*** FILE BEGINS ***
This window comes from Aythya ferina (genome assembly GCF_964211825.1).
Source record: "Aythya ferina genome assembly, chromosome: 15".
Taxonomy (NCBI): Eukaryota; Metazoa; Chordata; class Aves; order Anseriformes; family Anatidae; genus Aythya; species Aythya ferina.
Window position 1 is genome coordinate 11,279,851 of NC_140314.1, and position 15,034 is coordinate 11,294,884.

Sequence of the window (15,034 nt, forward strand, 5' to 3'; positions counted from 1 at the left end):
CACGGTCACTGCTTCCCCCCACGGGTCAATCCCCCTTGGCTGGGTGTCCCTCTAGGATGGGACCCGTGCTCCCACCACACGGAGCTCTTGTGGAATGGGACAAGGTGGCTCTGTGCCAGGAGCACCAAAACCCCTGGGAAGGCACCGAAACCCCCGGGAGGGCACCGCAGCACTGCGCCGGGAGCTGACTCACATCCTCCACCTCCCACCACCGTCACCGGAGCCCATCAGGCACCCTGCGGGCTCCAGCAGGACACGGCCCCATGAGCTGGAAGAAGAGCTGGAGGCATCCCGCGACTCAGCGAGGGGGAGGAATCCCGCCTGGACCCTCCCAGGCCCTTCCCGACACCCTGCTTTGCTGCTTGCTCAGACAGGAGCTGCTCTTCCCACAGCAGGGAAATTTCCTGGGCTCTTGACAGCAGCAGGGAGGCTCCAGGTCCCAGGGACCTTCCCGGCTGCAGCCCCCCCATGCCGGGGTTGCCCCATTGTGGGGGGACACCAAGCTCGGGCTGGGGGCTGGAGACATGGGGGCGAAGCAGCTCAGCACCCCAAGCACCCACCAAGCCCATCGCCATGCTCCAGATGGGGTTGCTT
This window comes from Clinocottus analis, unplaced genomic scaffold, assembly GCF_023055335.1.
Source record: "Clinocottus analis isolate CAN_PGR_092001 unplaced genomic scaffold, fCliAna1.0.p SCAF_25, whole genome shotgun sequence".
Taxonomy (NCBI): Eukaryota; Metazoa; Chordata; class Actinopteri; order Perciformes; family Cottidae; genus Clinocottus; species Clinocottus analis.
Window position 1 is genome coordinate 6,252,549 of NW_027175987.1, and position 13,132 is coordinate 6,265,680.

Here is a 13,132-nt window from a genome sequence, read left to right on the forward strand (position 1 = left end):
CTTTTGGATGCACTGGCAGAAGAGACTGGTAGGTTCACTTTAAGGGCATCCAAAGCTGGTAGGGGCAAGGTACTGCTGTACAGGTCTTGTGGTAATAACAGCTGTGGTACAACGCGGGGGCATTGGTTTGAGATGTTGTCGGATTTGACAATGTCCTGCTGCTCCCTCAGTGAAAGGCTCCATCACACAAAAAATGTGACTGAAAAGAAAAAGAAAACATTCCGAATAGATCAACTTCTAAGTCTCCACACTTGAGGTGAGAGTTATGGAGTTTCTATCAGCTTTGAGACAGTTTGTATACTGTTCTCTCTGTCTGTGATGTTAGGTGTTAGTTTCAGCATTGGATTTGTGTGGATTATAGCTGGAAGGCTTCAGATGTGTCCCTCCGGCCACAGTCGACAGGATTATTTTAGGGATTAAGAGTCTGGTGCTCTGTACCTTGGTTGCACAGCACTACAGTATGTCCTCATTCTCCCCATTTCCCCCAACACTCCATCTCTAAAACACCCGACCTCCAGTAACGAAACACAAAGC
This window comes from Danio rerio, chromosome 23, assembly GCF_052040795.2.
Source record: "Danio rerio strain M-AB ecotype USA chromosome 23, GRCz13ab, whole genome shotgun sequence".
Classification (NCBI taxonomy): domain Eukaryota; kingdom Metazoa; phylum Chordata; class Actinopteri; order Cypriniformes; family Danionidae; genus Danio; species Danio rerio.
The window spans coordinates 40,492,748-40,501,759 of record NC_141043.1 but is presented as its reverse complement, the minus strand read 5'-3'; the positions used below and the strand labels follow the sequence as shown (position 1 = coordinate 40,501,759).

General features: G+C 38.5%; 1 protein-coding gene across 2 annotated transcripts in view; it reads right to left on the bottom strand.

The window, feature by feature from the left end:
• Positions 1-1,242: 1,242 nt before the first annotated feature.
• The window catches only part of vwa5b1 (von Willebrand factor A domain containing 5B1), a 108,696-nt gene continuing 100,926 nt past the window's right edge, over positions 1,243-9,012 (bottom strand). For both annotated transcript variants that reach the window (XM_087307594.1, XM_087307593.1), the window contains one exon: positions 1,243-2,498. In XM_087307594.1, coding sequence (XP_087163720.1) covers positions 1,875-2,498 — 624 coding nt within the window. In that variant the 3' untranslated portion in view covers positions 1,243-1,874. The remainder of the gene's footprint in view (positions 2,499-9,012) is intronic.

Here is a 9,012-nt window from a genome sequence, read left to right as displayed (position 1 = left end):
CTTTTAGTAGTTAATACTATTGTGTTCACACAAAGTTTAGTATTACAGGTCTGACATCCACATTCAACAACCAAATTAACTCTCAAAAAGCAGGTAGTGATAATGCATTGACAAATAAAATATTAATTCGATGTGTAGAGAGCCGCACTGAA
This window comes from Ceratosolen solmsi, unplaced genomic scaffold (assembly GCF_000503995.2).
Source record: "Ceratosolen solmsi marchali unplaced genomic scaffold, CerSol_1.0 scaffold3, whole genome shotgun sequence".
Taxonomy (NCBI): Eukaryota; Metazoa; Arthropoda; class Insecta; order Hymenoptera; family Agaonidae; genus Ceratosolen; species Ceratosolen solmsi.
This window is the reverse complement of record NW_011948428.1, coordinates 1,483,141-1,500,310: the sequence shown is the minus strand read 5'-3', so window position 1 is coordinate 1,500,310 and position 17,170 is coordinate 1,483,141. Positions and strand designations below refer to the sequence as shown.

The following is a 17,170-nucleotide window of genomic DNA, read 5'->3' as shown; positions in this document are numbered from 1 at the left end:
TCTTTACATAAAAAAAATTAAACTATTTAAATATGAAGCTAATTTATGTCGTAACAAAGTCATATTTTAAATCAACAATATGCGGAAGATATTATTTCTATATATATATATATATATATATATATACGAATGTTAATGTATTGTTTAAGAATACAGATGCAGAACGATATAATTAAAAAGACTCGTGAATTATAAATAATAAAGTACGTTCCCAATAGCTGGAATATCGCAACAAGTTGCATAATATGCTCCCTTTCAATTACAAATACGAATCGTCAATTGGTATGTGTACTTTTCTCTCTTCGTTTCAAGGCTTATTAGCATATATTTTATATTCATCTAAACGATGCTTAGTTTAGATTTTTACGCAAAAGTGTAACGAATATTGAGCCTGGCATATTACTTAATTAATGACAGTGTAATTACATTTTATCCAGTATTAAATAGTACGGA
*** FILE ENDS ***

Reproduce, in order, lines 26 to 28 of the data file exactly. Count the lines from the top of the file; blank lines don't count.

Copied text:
This window is the reverse complement of record NW_011948428.1, coordinates 1,483,141-1,500,310: the sequence shown is the minus strand read 5'-3', so window position 1 is coordinate 1,500,310 and position 17,170 is coordinate 1,483,141. Positions and strand designations below refer to the sequence as shown.

The following is a 17,170-nucleotide window of genomic DNA, read 5'->3' as shown; positions in this document are numbered from 1 at the left end:
TCTTTACATAAAAAAAATTAAACTATTTAAATATGAAGCTAATTTATGTCGTAACAAAGTCATATTTTAAATCAACAATATGCGGAAGATATTATTTCTATATATATATATATATATATATATATACGAATGTTAATGTATTGTTTAAGAATACAGATGCAGAACGATATAATTAAAAAGACTCGTGAATTATAAATAATAAAGTACGTTCCCAATAGCTGGAATATCGCAACAAGTTGCATAATATGCTCCCTTTCAATTACAAATACGAATCGTCAATTGGTATGTGTACTTTTCTCTCTTCGTTTCAAGGCTTATTAGCATATATTTTATATTCATCTAAACGATGCTTAGTTTAGATTTTTACGCAAAAGTGTAACGAATATTGAGCCTGGCATATTACTTAATTAATGACAGTGTAATTACATTTTATCCAGTATTAAATAGTACGGA